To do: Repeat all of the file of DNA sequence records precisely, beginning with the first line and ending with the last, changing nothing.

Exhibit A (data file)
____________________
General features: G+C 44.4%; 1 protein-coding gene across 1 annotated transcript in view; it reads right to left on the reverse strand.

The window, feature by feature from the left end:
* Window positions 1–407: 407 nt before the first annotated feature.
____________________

General features: G+C 44.4%; 1 protein-coding gene across 1 annotated transcript in view; it reads right to left on the reverse strand.

The window, feature by feature from the left end:
* Window positions 1–407: 407 nt before the first annotated feature.